Queering the Enlightenment

BookQueering the Enlightenment

Queering the Enlightenment

Kinship and gender in eighteenth-century French literature

Oxford University Studies in the Enlightenment, 2021:11

2021

November 7th, 2021

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Liminal periods in politics often serve as points in time when traditional methods and principles organizing society are disrupted. These periods of interregnum may not always result in complete social upheaval, but they do open the space to imagine social and political change in diverse forms. In Queering the Enlightenment: kinship and gender in the literature of eighteenth-century France, Tracy Rutler uncovers how numerous canonical authors of the 1730s and 40s were imagining radically different ways of organizing the masses during the early years of Louis XV’s reign. Through studies of the literature of Antoine François Prévost, Claude Crébillon, Pierre de Marivaux, and Françoise de Graffigny among others, Rutler demonstrates how the heteronormative bourgeois family’s rise to dominance in late-eighteenth-century France had long been contested within the fictional worlds of many French authors. The utopian impulses guiding the fiction studied in this book distinguish these authors as some of the most brilliant political theorists of the day. Enlightenment, for these authors, means reorienting one’s relation to power by reorganizing their most intimate relations. Using a practice of reading queerly, Rutler shows how these works illuminate the unparalleled potential of queer forms of kinship to dismantle the patriarchy and help us imagine what might eventually take its place.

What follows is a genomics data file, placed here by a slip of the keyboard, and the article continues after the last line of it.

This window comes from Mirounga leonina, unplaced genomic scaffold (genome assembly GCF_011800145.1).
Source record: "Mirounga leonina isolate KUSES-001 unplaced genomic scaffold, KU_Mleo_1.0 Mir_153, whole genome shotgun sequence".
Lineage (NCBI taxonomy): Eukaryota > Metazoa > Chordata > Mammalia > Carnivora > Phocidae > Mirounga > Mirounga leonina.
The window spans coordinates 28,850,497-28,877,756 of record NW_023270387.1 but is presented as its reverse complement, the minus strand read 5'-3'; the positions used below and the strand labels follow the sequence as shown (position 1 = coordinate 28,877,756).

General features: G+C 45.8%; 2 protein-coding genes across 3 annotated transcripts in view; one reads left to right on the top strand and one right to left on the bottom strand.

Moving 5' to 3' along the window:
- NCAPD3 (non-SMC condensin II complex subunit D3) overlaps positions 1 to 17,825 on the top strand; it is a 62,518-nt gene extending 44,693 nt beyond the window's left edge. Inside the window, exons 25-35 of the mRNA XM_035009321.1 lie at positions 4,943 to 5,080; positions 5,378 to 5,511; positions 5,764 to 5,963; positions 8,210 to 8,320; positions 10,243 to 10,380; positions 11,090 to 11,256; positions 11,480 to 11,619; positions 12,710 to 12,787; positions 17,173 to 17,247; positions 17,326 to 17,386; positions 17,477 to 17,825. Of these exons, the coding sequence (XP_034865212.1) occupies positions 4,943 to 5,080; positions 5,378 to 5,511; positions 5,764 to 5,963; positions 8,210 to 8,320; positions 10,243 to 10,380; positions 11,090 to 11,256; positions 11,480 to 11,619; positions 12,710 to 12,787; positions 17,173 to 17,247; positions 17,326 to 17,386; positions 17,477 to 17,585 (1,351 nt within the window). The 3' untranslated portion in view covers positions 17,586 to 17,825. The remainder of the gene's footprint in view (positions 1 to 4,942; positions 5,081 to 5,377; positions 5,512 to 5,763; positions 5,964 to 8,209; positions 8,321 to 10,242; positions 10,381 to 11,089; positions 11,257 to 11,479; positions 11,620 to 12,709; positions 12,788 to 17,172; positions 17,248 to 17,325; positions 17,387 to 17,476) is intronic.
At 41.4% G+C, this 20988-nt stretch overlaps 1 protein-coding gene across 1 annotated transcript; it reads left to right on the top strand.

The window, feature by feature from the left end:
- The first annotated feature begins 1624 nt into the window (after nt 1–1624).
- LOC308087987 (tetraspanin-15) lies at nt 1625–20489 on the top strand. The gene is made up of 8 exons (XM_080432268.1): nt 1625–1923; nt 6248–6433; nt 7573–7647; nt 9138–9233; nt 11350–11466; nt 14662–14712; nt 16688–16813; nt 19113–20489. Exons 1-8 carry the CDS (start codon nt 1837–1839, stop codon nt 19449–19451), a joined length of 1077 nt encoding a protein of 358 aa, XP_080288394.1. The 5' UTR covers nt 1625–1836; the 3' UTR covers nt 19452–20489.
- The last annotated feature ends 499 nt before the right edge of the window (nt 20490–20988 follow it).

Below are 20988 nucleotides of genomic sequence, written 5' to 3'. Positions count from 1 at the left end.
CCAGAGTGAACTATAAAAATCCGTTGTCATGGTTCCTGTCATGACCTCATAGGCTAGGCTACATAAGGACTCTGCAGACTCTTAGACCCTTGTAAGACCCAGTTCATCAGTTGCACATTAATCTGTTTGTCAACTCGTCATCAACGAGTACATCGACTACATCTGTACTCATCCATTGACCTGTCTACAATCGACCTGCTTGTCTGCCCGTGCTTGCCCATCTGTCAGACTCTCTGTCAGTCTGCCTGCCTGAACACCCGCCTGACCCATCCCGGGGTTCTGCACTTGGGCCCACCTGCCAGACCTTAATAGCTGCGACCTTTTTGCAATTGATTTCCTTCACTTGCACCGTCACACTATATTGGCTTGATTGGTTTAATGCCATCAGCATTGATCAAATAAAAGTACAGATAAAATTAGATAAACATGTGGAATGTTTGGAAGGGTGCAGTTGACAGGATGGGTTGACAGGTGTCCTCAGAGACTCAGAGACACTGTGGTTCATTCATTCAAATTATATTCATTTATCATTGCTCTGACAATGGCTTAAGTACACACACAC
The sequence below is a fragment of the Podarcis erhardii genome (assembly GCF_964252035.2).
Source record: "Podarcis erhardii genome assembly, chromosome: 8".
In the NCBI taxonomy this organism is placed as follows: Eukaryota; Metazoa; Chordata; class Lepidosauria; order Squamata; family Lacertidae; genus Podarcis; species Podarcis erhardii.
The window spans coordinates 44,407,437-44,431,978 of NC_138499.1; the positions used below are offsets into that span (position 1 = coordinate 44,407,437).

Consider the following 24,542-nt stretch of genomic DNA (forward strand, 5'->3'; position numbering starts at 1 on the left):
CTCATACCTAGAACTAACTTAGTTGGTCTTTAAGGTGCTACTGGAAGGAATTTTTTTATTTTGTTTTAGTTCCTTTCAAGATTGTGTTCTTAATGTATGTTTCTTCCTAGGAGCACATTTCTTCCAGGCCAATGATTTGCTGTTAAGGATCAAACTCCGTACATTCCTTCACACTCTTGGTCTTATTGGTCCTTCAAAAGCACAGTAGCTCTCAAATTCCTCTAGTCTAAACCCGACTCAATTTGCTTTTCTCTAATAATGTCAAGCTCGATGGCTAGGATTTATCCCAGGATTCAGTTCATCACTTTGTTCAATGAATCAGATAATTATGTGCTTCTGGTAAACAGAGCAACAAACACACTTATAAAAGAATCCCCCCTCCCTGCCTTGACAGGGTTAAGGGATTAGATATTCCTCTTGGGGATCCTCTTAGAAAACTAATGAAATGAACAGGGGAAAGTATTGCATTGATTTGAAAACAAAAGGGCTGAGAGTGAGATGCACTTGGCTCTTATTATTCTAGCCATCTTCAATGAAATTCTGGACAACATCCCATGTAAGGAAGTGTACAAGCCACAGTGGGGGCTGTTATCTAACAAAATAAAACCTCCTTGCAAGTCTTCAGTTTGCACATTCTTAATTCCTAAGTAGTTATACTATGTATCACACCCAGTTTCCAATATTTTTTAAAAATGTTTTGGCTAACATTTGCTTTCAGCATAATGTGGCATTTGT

Author Information

Tracy Rutler is Assistant Professor of French and Francophone Studies and Women's, Gender, and Sexuality studies at Pennsylvania State University. She is the co-creator of the Legacies of the Enlightenment project, and author of numerous articles on 18th-century French literature and theory. She specializes in queer theory, psychoanalysis, and disability studies.